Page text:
America was a free country. There, freedom is everything. Growing up, that was the picture I had. America was the country where you’re free to do whatever you want.
It all changed when I turned sixteen. I woke up excited, ready to go to the DMV and get my driver’s license like all my friends were doing -- and then my parents told me that I was here illegally. I was undocumented. Reality sunk in. America was not a free country for me.
After graduating high school, my studies were on hiatus. I could not apply for college or legally get a job. My parents needed financial help to raise me and my younger siblings. I needed to find a way to contribute.
Then Deferred Action for Childhood Arrivals (DACA) was announced. Maybe there was a way to get legal status after all! This pushed me even more to figure out a way to make money. I needed to save enough money for a lawyer to see if I could even qualify for DACA.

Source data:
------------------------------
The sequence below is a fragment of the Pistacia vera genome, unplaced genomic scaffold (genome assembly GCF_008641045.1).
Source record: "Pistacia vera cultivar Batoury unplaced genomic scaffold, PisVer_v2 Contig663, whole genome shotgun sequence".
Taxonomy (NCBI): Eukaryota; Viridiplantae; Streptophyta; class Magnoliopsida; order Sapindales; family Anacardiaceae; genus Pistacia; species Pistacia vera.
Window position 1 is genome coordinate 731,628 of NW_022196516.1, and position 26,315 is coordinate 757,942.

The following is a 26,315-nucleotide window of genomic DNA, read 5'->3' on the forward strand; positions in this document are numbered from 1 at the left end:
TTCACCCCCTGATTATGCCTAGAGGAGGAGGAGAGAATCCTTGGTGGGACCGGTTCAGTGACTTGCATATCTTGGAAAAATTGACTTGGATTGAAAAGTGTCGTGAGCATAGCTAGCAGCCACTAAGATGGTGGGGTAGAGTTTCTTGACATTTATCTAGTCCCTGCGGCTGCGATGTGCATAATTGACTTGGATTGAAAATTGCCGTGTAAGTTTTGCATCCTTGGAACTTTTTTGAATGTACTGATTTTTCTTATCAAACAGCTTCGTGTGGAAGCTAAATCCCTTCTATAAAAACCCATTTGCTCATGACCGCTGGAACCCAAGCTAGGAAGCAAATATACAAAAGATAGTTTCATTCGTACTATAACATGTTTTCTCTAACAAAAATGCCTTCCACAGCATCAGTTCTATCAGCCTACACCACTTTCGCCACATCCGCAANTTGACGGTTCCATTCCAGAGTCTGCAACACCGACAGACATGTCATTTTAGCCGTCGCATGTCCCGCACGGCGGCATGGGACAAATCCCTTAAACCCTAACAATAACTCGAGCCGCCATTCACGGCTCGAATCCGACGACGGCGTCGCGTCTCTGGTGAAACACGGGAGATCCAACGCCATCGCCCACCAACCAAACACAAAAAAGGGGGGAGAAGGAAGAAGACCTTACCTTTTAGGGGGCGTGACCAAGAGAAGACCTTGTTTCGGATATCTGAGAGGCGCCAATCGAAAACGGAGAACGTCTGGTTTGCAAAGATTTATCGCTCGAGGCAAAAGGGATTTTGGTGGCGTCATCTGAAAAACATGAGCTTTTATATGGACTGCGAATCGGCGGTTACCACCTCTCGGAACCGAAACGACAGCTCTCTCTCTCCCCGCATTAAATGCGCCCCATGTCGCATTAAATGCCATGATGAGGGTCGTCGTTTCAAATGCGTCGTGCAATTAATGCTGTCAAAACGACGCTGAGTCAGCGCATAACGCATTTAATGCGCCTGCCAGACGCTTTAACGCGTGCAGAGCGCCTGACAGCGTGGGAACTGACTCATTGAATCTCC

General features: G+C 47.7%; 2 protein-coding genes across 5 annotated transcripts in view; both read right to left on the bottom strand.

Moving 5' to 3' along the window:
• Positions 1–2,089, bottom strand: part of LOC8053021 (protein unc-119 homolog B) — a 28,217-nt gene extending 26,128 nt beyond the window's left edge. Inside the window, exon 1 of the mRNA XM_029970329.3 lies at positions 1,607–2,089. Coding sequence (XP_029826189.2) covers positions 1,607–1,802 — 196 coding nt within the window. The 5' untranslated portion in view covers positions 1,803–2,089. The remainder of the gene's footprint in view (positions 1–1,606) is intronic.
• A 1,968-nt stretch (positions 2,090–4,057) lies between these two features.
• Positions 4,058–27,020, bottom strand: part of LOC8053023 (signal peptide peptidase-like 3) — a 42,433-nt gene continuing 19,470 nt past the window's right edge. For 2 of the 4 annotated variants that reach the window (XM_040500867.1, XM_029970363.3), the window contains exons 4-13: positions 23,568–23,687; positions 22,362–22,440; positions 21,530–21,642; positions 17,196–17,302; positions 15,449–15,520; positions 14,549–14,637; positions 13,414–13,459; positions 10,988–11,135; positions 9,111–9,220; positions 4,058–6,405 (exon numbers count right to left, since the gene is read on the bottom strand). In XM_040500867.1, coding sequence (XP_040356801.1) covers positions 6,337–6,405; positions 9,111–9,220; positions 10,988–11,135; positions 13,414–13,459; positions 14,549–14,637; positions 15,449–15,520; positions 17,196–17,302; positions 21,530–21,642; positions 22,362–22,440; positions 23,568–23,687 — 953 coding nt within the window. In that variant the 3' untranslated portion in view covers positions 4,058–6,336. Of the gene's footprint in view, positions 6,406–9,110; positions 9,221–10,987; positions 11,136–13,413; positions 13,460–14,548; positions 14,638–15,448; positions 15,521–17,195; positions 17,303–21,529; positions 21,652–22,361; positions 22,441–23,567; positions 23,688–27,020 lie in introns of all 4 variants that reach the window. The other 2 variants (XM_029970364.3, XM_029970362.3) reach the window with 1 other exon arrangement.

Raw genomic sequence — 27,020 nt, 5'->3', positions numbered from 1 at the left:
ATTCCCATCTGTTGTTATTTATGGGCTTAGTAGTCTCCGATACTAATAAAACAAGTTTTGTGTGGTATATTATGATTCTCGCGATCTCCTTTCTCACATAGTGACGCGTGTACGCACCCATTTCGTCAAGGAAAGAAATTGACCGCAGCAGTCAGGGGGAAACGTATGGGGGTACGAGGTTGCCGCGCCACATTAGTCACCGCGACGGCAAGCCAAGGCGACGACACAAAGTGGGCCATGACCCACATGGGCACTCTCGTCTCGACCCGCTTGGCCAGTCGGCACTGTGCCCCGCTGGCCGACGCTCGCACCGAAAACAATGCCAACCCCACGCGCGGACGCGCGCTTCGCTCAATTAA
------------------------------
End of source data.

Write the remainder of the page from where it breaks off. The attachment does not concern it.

A friend told me that a store in my neighborhood would hire me even though I was undocumented. I just had to provide any proof of identity — even if it wasn’t my own. Earlier that year, my mother was arrested and detained, but was not deported. She had a temporary work permit because of the incident, so I used it to apply for the job at the grocery store.
Then a few weeks later, Sheriff Joe Arpaio ordered a raid on my workplace. Under Arizona’s new laws, those falsifying their own documentation for any purpose are criminally charged with identity theft.
When I got arrested, I felt the anger. I am not able to work, I am not able to get into school, I’m not able to do so many things because I wasn’t born in the United States.
All I did was report to work that day. Why is that crime?
Noemi Romero arrived in the United States from Villahermosa, Mexico at the age of four. Her identity theft charge prevents her from qualifying for Deferred Action for Childhood Arrivals.